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Wednesday, March 2, 2011

DIY Mardi Gras Cocktail Party Ideas

My kids are in Catholic school and last year I became a Catholic myself so Lent is a big deal around here. My eight year old came home from school the other day wanting to know what I was going  to give up for Lent. I'm still thinking about that... Hmm, Some people give up sweets or meat or shopping, anything that is a sacrifice for you.
Mardi Gras, or “Fat Tuesday”, is the day before Ash Wednesday, the beginning of the fasting period of Lent in some Christian traditions. As such, it is traditionally a day to eat, drink, and be merry before the austere fasting season begins, leading up to Easter. In North America, Mardi Gras is most closely associated with New Orleans and other Southern cities, such as Mobile, Alabama. French settlers brought the tradition with them from France and Canada, and it has grown and taken on its own Southern flavor.

Traditionally you have a big celebration because come Ash Wednesday the day after Mardi Gras you begin a serious time of forty days of self-reflecting, giving up self-indulgent behaviors to mirror the forty days Christ spent in the desert without food or water leading up to His Crucifixion on Good Friday and His Ascension on Easter.

The traditional colors of Mardi Gras in New Orleans are purple, green, and gold. They represent justice, faith, and power. There are many customs surrounding Mardi Gras, but it all boils down to one thing: a great big party, and fun for all! And for me , that means throwing a last minute impromptu Mardi Gras Cocktail Party. Here are some ideas if you too should feel so inclined, Catholic or not!
This is my e-vite I chose from

One of the most popular foods during Mardi Gras is the king cake, consumed by the carload and traditionally sold in bakeries, grocery stores and delis from January 6 to Ash Wednesday. Locals and visitors alike eat king cake for breakfast, coffee break, and dessert. In fact, almost any excuse to grab a slice will do.
The tradition of king cake dates back to the Middle Ages when a popular devotion during Christmas was placed on the Three Wise Men (or Kings) who followed the North Star to find Christ. The twelfth night after the birth of Christ marks the end of Christmas and the celebration of Epiphany. Thus, Twelfth Night in some cultures became a time for pageants and giving special presents to children. Along with gifts came the celebratory cake, or king cake.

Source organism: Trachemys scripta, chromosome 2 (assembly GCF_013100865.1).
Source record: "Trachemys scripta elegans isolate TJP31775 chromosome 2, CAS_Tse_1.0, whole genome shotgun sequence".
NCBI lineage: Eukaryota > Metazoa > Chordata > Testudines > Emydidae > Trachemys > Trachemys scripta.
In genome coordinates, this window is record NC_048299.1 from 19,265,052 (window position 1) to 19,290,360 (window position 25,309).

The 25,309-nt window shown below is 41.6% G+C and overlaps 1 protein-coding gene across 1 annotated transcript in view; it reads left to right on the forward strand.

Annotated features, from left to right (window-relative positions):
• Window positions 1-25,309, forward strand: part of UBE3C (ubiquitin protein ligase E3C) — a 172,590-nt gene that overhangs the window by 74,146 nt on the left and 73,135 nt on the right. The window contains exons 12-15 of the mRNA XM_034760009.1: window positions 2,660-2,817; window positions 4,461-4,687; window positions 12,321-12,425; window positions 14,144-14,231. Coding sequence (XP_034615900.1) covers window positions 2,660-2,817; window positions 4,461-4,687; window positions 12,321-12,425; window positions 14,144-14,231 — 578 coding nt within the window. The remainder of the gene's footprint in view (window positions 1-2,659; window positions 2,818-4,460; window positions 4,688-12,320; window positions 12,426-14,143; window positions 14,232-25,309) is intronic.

Today's king cake is a confection made of braided Danish pastry, laced with cinnamon. It is always iced in the Mardi Gras colors of purple (justice), green (faith) and gold (power). Hidden in each king cake is a tiny plastic baby. The person who finds the baby must buy the next king cake or host the next party. Contemporary king cakes are often filled with cream cheese, fruit fillings, such as apple or strawberry, and other fillings.
Here is a super easy King cake recipe on It uses store bought sweet mix that comes in a can. I'm not into slaving all day to make a sweet bread. It's more for the look anyway. I have cocktails to get to!
Now here are some ideas for New Orleans style cocktails:

New Orleans Hurricane
  • 1 oz. light rum
  • 1 oz. dark rum
  • 1 oz. coconut rum
  • 1 oz. vodka
  • 1 oz. gin
  • 1 oz. Chambord (raspberry liqueur)
  • 1 oz. triple sec liqueur
  • 3 oz. orange juice
  • 1 cup ice cubes
Directions: Pour the ice cubes into a hurricane glass. Add the rums, vodka, gin, liqueur, triple sec, and orange juice into a mixer and shake a few times. Pour the drink into the hurricane glass. Garnish with an orange slice and cherry.

French Quarter Fizz

  • 2 oz. dark rum
  • 1 tsp. grenadine syrup
  • 6 oz. ginger ale
Directions: Pour ingredients in a mixer filled with ice. Shake it until it is well mixed and then pour into a glass. Add more grenadine if desired and garnish with a cherry.
Tiger Paw
  • 1 oz. Southern Comfort
  • 1 oz. pineapple juice
  • 4 oz. raspberry wine
Directions: Add the three ingredients in a mixer filled with ice. Shape it and then strain the liquid into a martini glass. Garnish with a piece of pineapple and serve.
Now I happen to think the first recipe would be great to serve in a big punchbowl. But I'm afraid my guests might become totally plastered if they drink this and I don't want any of them driving home on my country road and landing themselves in one of the ditches that is next to the side of the road. The third one sounds good but sweet but where am I going to find Raspberry wine in California? Do they mean that cheap wine we used to drink in high school, what was that. Boone's Farm ?

 I'll probably go with number two...

On to decorations: I hope some of these ideas inspire you to create your own projects. I can't wait to make something like one of the following projects:

This printable banner on Etsy I LOVE. You buy it ,download it and can print it out on cardstock:

A candlestick made from Mardi Gras Plastic beads on Craftster :

A gorgeous wreath on Etsy:

A cute banner also on Etsy

Look at this incredible leather mask from Etsy

A cute door sign on Etsy 

 Cool Clip Art you can use for projects:

An old Mardi Gras street scene. This would make a neat banner.

 And now to some vintage clip art I found on The Fabric Fairy..
 She is amazing!


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